FutureCare seniors face big co-pay bills - MP Jackson
Government has misinformed FutureCare clients about some of the benefits available under the health insurance programme for seniors, the One Bermuda Alliance charged yesterday.
Clients have been “shocked to be handed bills of many thousands of dollars for overseas care, professional services and other benefits,” according to the OBA spokesperson for seniors Louise Jackson.
“They are facing significant co-payments for overseas care because FutureCare coverage is limited to 75 percent of Emergency and Recommended Treatment. This means seniors are being asked to pay $12,500 on a $50,000 operation or procedure, or $25,000 on a $100,000 operation. Most serious procedures cost within this price range.”
An early brochure on FutureCare stated that the programme did include overseas care for emergency procedures or for procedures not offered in Bermuda but it failed to mention that clients had to co-pay 25 percent for procedures as well as hotel and airfare costs, according to Ms Jackson's statement sent to the media yesterday.
“This information was also missing in the original FutureCare brochure listing benefits. It was corrected in a brochure for FutureCare's second launch, but the Government should have initiated a targeted mailing to inform seniors who may have been misled by the first brochure.”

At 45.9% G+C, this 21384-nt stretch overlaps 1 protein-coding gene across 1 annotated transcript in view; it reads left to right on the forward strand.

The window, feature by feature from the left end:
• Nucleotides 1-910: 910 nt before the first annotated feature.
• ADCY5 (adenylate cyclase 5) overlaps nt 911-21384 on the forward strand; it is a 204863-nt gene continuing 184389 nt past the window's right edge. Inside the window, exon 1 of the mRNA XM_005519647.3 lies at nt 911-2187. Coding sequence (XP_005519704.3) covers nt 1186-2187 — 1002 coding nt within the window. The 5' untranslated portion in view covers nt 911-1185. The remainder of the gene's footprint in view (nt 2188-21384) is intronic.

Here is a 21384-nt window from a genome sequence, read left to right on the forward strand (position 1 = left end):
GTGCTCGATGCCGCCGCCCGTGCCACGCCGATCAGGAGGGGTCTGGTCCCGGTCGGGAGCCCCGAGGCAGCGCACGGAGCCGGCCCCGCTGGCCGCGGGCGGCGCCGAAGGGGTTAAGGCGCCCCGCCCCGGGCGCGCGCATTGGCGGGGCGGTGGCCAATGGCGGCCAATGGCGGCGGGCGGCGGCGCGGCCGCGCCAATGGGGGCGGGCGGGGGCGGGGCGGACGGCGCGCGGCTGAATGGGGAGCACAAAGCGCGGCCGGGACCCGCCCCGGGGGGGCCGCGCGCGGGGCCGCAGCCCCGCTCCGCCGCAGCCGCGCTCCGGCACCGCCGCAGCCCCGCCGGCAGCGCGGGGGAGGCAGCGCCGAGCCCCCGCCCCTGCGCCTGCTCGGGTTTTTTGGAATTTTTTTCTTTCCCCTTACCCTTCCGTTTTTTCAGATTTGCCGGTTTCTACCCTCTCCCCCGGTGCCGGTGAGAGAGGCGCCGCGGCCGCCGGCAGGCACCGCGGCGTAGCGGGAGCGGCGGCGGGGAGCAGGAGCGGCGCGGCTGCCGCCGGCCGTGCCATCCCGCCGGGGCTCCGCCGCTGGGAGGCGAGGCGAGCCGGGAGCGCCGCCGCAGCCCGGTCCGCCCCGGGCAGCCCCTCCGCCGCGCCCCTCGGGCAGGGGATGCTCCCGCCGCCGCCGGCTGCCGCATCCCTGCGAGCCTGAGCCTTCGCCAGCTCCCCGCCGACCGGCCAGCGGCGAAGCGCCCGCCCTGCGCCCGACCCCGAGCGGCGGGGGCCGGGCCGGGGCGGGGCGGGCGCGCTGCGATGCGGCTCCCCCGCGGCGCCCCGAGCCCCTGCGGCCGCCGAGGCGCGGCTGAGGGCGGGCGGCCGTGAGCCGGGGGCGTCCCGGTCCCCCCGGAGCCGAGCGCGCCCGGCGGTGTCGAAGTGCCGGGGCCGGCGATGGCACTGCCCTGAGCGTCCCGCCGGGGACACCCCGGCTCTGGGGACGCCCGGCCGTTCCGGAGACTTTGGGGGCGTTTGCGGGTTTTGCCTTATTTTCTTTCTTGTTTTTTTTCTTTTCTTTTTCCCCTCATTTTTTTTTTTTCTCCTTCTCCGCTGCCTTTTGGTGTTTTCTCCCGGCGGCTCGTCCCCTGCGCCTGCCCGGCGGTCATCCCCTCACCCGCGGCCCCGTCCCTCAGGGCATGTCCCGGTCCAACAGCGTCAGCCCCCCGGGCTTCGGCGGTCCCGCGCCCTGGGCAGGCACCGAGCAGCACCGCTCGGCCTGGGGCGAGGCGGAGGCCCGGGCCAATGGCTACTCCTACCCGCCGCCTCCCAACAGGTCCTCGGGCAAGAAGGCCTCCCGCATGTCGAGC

She added that seniors who had transferred to FutureCare from the Health Insurance Plan (HIP), which costs $384 a month, thought they were getting the same overseas care they got with HIP. “But they are paying much higher rates $635 a month for 70-year-olds and older or close to the same price $375 a month for 65 years and older but getting less for their money.”
Health Minister Zane DeSilva did not respond to a request for comments.
However, Claudette Fleming, director of Age Concern which advocates for senior citizens, said that the organisation had received such complaints, as well as complaints about prescription drug co-pays, from seniors in the past but they had abated.
“I can't speak to why complaints have decreased, perhaps because people realise that there is very little that Age Concern can do for their immediate situations or because by now people have come to understand FutureCare's limitations,” she said.
“We are, however, encouraged that the task groups for the National Health Plan have begun. We have been invited to take our place at the table and will be sharing our organisation's experiences in this regard with a view to making healthcare equitable for all especially for our Island's seniors who are in critical need of a healthcare coverage safety net.”